A girl touching her hair and with a Hush weighted blanket

Next, convert the weight that you get into ounces, and divide it by the number of pocket in your blanket. This tells you how much weight should be in each pocket.

If you’re making a weighted blanket for someone who’s 130 lbs, here’s how your calculations would look like:

130 lbs x 10% = 13 lbs

13 lbs → 208 oz

Total number of pockets = 9 x 14 = 126 (from previous example)

Weight per pocket = 126 / 208 = 0.61 oz

To find out the amount of stuffing that needs to go into each square, use your kitchen scale.

For DIY weighted blankets, we recommend using non-toxic plastic poly pellets with a high melting point. While craft stores sometimes stock these, it’s easier (and cheaper) to purchase them on Amazon.

Non-toxic plastic poly pellets sold on Amazon

When you’re purchasing your plastic poly pellets, be sure to buy from a listing that specifically states that the pellets are non-toxic, and washer and dryer safe.

For most washing machines, the hot water setting works out to 130 degrees Fahrenheit, so if the pellets you’re purchasing has a melting point of, say, 300 or 400 degrees, you can safely wash your DIY blanket in the washing machine.

IMPORTANT: Some DIY blogs will tell you that you can use “organic” stuffers such as buckwheat, sand, hulled crop grains, etc.

It might be tempting to go down this route (especially if you’re trying to save money), but these stuffings aren’t really suitable for weighted blankets.

Why do we say so? Well, organic material such as buckwheat and sand expand when they come into contact with water, and this makes it difficult for you to wash a weighted blanket stuffed with these fillings.

In fact, if you try and wash a weighted blanket out of buckwheat, your blanket will probably start rotting and emitting a pungent odor. You definitely don’t want that to happen!

DIY Weighted Blanket Tutorial

Now that you’ve got all your tools and supplies assembled, we’ll walk you through how to create your very own DIY weighted blanket using TheSpruceCraft’s tutorial.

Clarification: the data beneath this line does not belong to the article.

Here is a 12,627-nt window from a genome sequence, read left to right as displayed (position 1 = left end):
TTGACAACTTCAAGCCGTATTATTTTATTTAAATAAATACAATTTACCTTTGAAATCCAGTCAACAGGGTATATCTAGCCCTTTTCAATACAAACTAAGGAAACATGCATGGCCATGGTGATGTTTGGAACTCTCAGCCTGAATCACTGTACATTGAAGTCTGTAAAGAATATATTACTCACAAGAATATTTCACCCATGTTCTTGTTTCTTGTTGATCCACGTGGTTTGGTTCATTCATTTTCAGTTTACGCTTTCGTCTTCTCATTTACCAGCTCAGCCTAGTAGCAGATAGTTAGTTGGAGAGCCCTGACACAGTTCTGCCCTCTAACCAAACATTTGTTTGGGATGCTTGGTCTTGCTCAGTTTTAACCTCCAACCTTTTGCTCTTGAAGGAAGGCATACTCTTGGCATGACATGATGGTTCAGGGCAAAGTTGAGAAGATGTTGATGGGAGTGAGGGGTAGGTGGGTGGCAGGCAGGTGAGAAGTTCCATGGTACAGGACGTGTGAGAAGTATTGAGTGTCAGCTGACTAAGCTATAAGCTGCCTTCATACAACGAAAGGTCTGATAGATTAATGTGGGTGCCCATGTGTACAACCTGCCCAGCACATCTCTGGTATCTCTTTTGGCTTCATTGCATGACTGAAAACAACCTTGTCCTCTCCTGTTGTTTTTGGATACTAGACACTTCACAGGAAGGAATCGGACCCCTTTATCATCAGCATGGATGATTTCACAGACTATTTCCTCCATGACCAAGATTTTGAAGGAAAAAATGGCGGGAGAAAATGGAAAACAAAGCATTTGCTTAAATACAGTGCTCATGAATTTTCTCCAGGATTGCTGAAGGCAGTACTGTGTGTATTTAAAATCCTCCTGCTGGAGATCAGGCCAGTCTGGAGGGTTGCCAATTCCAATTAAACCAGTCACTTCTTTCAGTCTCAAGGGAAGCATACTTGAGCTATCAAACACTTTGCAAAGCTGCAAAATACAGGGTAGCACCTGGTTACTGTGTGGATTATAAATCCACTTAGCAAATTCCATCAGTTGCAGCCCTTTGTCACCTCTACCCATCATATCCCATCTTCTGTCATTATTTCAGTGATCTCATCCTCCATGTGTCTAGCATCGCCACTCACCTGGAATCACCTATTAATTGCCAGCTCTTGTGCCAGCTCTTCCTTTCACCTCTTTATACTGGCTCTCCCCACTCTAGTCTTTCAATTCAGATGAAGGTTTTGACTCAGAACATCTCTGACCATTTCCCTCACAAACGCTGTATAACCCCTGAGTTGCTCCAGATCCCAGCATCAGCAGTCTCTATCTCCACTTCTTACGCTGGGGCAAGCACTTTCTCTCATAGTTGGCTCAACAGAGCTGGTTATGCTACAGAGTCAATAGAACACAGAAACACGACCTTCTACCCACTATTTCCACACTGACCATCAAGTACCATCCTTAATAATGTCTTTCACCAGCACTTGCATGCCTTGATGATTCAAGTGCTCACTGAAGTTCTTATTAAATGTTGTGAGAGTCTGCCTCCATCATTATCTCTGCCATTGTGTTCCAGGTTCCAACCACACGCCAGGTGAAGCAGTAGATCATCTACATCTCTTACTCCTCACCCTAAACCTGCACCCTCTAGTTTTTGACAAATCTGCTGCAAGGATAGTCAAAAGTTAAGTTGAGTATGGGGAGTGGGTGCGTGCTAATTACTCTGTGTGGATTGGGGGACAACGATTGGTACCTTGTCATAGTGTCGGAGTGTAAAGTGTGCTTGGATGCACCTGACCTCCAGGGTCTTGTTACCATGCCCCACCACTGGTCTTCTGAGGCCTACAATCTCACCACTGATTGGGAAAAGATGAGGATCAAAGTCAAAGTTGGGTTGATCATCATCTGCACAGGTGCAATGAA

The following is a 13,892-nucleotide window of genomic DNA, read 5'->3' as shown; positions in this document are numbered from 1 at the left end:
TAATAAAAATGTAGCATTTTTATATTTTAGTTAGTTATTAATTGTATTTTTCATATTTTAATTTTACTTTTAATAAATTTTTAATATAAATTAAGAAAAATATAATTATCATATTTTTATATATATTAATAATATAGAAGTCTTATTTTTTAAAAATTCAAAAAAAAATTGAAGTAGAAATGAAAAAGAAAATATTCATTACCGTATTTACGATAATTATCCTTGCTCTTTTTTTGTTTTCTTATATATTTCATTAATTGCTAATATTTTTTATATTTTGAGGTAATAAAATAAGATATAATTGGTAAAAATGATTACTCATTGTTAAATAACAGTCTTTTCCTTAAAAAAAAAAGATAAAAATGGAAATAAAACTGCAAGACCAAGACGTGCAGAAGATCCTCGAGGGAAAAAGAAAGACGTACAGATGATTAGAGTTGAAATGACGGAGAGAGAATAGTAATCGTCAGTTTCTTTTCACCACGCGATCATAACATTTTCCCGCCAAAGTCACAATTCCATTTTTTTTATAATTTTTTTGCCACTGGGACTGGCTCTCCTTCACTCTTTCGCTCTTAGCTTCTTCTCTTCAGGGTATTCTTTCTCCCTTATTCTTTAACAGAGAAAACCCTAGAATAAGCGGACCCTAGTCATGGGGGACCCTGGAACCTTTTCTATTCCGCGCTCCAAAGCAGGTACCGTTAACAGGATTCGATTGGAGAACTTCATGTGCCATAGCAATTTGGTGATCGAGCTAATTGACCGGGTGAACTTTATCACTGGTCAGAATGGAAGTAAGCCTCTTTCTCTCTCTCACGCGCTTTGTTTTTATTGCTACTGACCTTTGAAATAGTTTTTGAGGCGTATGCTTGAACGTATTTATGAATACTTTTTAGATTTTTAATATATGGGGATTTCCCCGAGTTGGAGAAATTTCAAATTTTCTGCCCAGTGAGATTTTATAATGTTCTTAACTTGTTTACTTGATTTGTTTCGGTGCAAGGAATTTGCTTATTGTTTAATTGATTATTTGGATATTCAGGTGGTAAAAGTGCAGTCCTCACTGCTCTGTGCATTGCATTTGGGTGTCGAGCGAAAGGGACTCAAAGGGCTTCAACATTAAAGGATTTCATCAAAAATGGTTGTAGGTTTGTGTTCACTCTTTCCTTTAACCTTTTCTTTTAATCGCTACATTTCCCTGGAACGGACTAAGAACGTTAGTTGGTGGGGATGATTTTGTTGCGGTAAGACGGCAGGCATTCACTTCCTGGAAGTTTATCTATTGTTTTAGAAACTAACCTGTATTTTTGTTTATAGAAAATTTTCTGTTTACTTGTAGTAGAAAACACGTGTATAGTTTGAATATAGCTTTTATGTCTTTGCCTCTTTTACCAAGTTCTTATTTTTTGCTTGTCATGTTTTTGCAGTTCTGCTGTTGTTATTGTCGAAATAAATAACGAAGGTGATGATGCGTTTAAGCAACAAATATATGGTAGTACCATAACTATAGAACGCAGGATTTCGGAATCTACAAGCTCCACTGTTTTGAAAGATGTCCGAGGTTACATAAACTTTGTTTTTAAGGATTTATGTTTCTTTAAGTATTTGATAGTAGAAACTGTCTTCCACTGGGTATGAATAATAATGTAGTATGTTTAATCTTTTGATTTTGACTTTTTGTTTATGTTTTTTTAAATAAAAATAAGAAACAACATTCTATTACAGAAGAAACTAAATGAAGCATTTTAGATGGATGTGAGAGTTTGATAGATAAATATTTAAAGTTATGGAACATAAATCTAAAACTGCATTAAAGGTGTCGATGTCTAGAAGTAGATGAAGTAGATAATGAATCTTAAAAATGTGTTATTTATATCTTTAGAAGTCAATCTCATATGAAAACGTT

Step 1: Sew the Two Sides of the Blanket Together

Using your chalk, make a mark 2 inches inwards from each side of your fabric. From there, trace out the grid of your pockets, based on the pocket size that you calculated.

How to make a mark 2 inches inwards from each side of your fabric

Image via TheSpruceCrafts.

Next, sew the front and back of the blanket with the right sides together, leaving just the top open. Aim for a 3/8" seam allowance here.

Turn the blanket so that the right sides are facing out, and open the seams. Sew a topstitch 1/4" from the edge, starting and leaving a short distance from the open side.

Measure 2 inches in from the open side, and start sewing along the marked lines that were 2 inches from the fabric edge. Use a backstitch at the beginning and at the end to hold your stitches in place, and sew along the two long sides and the bottom.

Step 2: Sew the Vertical Channels for the Stuffing

Using the lines you’ve traced out as a reference, sew the vertical channels that will contain your plastic poly pellets.

Checks fabric in red and black colour

Image via TheSpruceCrafts.

From the closed bottom edge, start sewing just over the line of stitching that's 2 inches from the inner topstitching. Once you reach the line that you’ve traced out at the top, end the stitch with a backstitch.